You cannot use PQRS G-codes and FLR G-codes interchangeably. Yes, they have the same name, but they do not perform the same function. This can get confusing, which makes a good EMR all the more important. If you’re using an EMR solution, you should ensure that the system includes both FLR and PQRS reporting solutions.

Have more questions about G-codes (or what to buy on QVC)? Comment in the section below; we love it when you do.

Triumph in the Triple-Aim Game: The Healthcare Executive’s Guide to Readmission Reduction, Patient Safety Promotion, and ACO Success - Regular BannerTriumph in the Triple-Aim Game: The Healthcare Executive’s Guide to Readmission Reduction, Patient Safety Promotion, and ACO Success - Small Banner
  • articleNov 7, 2013 | 2 min. read

    FLR and PQRS: How Are They Different?

    Functional limitation reporting (FLR) and PQRS both fall under the ever-widening umbrella of Medicare regulations, and they both involve outcome measures and data codes. Still, they are completely separate requirements, each with its own set of rules. Confusing, we know. To help you sort out the differences, we’ve put together a short breakdown of each one as well as a detailed compare/contrast chart: The Basics of FLR On July 1, 2013, Centers for Medicare & Medicaid Services …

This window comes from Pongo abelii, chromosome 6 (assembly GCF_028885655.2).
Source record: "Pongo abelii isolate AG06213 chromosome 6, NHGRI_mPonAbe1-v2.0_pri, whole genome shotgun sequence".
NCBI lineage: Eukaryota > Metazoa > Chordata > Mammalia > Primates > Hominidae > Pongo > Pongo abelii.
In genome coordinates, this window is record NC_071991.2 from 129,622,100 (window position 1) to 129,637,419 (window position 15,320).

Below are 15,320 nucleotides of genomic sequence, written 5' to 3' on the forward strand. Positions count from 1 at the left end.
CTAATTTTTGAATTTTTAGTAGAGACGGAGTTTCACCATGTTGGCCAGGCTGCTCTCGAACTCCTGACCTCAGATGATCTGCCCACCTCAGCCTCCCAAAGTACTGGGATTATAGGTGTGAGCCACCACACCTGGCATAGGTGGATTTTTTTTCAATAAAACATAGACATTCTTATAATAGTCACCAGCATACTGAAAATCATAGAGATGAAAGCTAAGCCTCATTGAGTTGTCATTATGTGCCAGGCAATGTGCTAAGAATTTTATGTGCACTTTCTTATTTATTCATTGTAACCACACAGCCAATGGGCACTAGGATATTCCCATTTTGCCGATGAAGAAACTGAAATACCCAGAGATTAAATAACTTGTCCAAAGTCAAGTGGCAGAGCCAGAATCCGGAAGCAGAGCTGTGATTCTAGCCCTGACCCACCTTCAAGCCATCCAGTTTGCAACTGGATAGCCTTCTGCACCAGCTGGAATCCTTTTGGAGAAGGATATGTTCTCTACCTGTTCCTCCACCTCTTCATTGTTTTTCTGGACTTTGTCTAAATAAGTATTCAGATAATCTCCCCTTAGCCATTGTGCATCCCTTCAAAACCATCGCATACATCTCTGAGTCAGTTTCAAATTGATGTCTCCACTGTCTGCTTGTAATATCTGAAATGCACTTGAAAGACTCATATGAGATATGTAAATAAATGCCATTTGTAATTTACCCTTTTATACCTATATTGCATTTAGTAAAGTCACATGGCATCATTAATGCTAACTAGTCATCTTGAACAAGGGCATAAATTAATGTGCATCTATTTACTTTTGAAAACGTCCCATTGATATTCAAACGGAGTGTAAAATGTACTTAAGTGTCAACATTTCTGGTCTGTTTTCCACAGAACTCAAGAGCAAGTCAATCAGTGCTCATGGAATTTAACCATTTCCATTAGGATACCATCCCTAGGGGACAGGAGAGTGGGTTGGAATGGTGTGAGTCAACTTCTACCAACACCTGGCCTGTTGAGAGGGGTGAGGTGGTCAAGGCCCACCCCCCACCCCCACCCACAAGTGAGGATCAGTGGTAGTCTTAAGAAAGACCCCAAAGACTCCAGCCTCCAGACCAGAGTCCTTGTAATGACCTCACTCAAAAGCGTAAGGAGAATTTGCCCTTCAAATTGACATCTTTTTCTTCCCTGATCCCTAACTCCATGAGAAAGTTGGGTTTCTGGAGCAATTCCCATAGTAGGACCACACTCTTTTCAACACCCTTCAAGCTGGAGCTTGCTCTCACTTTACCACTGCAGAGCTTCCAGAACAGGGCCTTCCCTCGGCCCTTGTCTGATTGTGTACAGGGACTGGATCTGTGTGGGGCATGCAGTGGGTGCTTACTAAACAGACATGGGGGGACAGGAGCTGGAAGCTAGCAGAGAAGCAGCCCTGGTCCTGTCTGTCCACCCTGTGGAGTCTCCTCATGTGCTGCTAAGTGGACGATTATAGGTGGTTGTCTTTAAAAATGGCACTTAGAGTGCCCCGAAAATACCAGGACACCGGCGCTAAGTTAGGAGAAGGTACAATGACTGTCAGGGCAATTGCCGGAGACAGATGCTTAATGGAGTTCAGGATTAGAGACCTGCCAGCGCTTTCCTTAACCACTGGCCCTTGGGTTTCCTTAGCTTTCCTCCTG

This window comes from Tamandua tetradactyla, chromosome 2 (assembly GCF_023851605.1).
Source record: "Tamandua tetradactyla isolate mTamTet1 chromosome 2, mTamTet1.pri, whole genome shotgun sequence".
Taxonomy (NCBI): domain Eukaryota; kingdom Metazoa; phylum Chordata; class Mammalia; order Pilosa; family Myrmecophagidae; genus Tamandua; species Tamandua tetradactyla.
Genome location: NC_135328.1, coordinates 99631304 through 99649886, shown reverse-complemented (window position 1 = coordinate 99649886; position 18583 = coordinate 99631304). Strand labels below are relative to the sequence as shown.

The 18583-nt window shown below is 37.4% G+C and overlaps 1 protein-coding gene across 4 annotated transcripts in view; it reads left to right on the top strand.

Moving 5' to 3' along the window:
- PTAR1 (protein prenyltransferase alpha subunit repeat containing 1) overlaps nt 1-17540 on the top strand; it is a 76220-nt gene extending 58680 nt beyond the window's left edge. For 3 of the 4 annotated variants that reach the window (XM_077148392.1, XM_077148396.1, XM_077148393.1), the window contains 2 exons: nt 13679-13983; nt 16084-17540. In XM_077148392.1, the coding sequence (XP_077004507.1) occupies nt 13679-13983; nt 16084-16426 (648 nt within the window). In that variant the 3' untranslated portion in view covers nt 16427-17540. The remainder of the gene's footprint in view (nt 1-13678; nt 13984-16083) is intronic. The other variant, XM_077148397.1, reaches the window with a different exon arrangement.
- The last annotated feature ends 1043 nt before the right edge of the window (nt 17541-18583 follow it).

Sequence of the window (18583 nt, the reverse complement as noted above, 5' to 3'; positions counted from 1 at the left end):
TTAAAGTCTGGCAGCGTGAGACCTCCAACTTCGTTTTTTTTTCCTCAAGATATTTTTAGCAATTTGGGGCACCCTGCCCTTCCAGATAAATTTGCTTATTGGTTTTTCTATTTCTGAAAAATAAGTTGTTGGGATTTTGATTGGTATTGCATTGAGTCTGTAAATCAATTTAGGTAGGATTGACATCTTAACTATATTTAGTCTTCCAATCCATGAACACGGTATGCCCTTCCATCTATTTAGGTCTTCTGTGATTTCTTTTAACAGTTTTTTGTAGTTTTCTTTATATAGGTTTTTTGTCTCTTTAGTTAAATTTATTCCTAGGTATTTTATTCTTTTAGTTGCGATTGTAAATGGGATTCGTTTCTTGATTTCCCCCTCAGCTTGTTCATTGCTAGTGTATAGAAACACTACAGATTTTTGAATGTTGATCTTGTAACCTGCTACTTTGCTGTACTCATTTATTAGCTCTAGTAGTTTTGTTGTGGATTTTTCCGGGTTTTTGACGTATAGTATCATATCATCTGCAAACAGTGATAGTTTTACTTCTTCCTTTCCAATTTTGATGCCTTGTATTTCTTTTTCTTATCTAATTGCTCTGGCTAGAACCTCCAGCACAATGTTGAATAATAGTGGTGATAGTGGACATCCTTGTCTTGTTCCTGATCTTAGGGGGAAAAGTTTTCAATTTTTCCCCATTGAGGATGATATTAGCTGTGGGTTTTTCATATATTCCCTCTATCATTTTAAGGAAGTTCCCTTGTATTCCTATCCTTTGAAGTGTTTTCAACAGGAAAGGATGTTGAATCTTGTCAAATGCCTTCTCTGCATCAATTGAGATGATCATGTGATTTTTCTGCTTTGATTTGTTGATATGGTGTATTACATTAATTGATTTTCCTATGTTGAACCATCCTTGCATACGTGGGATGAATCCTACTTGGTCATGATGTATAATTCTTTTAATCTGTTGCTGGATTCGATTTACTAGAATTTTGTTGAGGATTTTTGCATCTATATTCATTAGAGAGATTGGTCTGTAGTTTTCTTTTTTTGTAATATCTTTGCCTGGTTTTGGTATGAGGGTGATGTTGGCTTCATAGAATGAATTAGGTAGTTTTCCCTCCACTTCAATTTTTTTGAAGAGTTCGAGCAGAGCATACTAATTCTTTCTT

• The Scoop on PQRS Image

    articleNov 18, 2013 | 5 min. read

    The Scoop on PQRS

    What is PQRS? The Centers for Medicare and Medicaid Services (CMS) developed Physician Quality Reporting System (PQRS), which mandates that eligible professionals meet standards for satisfactory reporting. If you are not PQRS-compliant in 2014, CMS will assess penalties. However, we do not yet know what the penalty amount is or how CMS will assess it. There also is a chance that CMS will provide incentive payments for successfully completing PQRS, as they did in 2013. Again, we …

  • articleNov 5, 2013 | 3 min. read

    Founder Letter: PQRS 2014

    Well, it’s November already, and that means two things: Thanksgiving and Physician Quality Reporting System (PQRS). Sure, PQRS doesn’t involve mouthwatering roasted turkey, savory stuffing, or creamy mashed potatoes, but it has become quite the November tradition for us here at WebPT. You see, this is the time of year that the Centers for Medicare & Medicaid Services (CMS) typically confirms the details of next year’s reporting requirements, thus allowing us to update our PQRS solution (claims- …

  • Founder Letter: 6 Predictions for 2016  Image

    articleDec 3, 2015 | 10 min. read

    Founder Letter: 6 Predictions for 2016

    According to Merriam-Webster , a prediction is “a statement about what will happen or might happen in the future.” I don’t know about you, but when I think about what’s in store for our industry, I’m not satisfied with applying that definition to my hopes for the future. Why? Because I’m about more than just making statements; I’m about taking action. So, how do we take steps to improve our bottom lines, the quality of our care, …